A founder whose startup was acquired by Cisco for $3.7 billion reveals the key decision that helped him build and sell his business

Jyoti Bansal had recently launched his app-analytics startup, AppDynamics, when he was offered $350 million in exchange for the entire company.

AppDynamics was still small, and for Bansal and his wife, the prospect of receiving even part of a $350 million sum was tantalizing.

But Bansal turned down the offer.

Instead, he sold a small amount of stock in his company to another investor. (For privacy reasons, Bansal declined to name the organization that made the $350 million offer or the investor that purchased the small number of shares.)

Fast-forward to 2017: AppDynamics was acquired by Cisco for $3.7 billion. Bansal is now the founder and CEO of the automated software deployment platform Harness, which was valued at $500 million as of April 2019.

Other startup founders may find themselves in the same boat. Research suggests companies today wait longer to go public than they did in years past. Meanwhile, fewer startup executives in 2019 predicted an acquisition in their future compared to 2018, and more were uncertain about their plans for an exit.

When Bansal talks to founders who are considering selling their company in order to get some liquidity, he shares with them his personal experience. Selling your startup "doesn't have to be binary," Bansal tells them —either someone else holds complete control over the business or you do.

If you're in need of cash, you can alleviate the pressure by selling some of your company's stock now and holding onto the rest until the business achieves its full potential — and a buyer like Cisco comes along.

You can run a successful startup and still be strapped for cash

It's typical for startup founders to hold equity in their company, meaning they own a portion of it. But until a liquidity event — which happens when the company goes public or gets acquired — the founders don't actually make money from that equity. So it's possible for a founder to be running a successful business and to still be strapped for cash.

Turning down the $350 million offer was "one of the hardest decisions I ever made as a founder," Bansal said. "I had really nothing in the bank." But he could see that his business was growing quickly. In a few years, he remembered thinking, his business would be worth three to five times that amount.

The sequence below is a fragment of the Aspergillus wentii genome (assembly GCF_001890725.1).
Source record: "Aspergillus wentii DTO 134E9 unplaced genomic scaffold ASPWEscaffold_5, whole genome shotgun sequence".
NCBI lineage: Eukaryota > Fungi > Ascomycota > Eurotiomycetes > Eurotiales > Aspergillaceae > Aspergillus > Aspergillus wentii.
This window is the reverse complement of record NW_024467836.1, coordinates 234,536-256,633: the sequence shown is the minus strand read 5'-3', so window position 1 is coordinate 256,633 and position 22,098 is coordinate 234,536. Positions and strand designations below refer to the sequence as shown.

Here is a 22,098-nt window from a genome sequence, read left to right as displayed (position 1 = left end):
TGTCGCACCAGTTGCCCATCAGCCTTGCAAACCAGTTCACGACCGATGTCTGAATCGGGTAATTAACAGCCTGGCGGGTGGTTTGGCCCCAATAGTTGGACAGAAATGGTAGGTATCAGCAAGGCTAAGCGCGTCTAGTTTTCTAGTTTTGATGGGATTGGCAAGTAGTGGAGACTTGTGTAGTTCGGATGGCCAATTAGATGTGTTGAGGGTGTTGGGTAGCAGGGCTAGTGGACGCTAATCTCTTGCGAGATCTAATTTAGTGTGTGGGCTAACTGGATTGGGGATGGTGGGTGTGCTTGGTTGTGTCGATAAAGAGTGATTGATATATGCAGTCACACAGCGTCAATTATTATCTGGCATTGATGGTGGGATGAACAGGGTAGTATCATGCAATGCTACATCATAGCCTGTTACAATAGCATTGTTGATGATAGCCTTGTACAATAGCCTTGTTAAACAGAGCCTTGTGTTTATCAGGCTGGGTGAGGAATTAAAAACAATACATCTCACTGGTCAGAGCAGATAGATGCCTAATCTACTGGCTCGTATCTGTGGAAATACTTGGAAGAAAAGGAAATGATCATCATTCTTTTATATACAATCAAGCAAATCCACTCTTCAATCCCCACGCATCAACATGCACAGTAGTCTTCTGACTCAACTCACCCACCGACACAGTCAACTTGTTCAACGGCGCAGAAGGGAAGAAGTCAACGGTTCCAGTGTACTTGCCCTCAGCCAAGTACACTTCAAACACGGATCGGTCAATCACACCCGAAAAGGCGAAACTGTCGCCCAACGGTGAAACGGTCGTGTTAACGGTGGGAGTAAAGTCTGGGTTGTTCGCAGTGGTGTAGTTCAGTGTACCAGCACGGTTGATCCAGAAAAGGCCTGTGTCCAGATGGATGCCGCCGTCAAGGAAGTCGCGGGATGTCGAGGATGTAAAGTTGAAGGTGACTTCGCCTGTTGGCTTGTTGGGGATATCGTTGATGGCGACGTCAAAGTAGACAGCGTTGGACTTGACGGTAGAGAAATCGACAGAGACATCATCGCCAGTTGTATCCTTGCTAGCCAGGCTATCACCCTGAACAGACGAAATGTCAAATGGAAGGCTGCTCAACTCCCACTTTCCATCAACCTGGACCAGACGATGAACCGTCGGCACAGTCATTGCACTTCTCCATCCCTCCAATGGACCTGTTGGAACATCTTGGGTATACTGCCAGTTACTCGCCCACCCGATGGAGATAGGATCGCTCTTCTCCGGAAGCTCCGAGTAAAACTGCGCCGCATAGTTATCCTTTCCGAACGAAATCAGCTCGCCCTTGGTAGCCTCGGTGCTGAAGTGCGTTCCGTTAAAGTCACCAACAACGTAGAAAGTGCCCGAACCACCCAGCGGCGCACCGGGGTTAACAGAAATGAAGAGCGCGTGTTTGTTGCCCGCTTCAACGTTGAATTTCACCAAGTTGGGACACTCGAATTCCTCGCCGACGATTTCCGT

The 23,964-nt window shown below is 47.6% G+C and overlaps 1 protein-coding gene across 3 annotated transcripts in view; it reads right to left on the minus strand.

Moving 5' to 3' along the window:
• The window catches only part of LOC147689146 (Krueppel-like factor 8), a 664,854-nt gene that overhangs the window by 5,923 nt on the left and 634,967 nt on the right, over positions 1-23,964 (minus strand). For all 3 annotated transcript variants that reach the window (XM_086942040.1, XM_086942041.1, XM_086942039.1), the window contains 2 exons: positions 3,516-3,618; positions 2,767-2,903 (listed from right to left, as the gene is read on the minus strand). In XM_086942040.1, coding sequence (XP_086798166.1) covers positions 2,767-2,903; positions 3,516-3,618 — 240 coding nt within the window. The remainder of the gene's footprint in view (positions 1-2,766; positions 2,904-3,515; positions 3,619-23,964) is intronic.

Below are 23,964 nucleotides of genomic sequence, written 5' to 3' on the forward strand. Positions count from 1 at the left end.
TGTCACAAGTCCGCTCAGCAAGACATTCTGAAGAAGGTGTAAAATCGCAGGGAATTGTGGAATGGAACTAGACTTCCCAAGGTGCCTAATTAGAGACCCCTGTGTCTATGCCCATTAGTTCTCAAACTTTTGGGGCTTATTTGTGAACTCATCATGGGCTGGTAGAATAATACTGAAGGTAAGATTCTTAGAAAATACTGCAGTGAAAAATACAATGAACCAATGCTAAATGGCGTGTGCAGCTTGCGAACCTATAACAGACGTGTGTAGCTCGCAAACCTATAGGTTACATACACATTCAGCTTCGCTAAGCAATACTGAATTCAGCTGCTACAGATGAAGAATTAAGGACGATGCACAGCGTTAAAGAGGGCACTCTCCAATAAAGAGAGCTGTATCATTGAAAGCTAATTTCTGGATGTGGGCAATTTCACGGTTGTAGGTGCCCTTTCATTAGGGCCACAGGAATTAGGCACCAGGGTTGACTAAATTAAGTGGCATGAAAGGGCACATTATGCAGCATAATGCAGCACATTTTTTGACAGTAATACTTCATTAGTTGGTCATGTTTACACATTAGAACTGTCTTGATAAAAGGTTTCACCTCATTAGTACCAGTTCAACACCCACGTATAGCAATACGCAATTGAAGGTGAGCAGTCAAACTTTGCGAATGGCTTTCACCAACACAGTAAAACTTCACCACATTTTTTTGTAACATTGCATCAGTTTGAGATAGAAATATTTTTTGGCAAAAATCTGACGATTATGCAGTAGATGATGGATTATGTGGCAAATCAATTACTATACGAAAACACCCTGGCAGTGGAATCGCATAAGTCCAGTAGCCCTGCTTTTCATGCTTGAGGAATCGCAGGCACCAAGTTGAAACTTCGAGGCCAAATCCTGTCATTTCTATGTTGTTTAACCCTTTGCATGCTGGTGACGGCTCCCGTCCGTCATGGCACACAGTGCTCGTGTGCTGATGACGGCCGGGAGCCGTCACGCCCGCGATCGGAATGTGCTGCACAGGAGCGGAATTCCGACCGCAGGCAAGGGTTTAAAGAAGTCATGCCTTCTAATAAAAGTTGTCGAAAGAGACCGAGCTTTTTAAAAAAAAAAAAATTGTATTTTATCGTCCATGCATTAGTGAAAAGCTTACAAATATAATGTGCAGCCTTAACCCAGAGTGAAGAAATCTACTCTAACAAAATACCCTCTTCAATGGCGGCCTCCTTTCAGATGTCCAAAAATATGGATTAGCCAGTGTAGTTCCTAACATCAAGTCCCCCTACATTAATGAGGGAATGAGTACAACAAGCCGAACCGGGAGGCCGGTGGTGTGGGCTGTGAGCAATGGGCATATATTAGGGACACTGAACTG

This scenario may be more common today than it was in years past, since companies are waiting longer to go public. A 2019 survey by the venture-capital firm First Round found that, of 950 founders, roughly 30% plan to wait five to seven years to IPO. Another 30% said they don't intend to IPO at all.

Bansal said he speaks with some founders who are considering selling their business because they're exhausted, and eager to see the fruits of their labor. "They've worked hard for five years or 10 years to get there," Bansal said. "They want that cash." In other cases, investors might be pushing a founder to sell the company, Bansal said, especially if the VC firm is relatively new and "hungry to show an exit" in its portfolio.

There's a middle ground between selling your company and retaining total control

Selling the company you built from the ground up comes with its own set of challenges. Some founding CEOs have said they regretted handing over the reins and letting someone else determine their company's trajectory.

Knowing that founders may regret selling their company, either because they missed out on a giant payday or because the acquiring organization didn't have the same long-term vision, Bansal reminds entrepreneurs that there's an alternative. He often counsels these founders to consider selling between 5% and 10% of their shares in the startup — even if the company is doing well and there aren't any obvious risks to the business.

Harness, Bansal's latest startup, uses artificial intelligence to help software engineers undo changes that negatively affect site performance. It's raised a total of $80 million from investors including Alphabet's GV.

Bansal still thinks selling some of his AppDynamics shares was a good move. As a founder, he said, "You don't have to be like, 'Either I sell and get all my financial security, or I don't have anything in the bank.'"

Ultimately, deciding how much of your company to sell and when is an individual choice. "It really becomes a bit of a personal-situation question for a lot of entrepreneurs," Bansal said. "It's a life-impacting decision."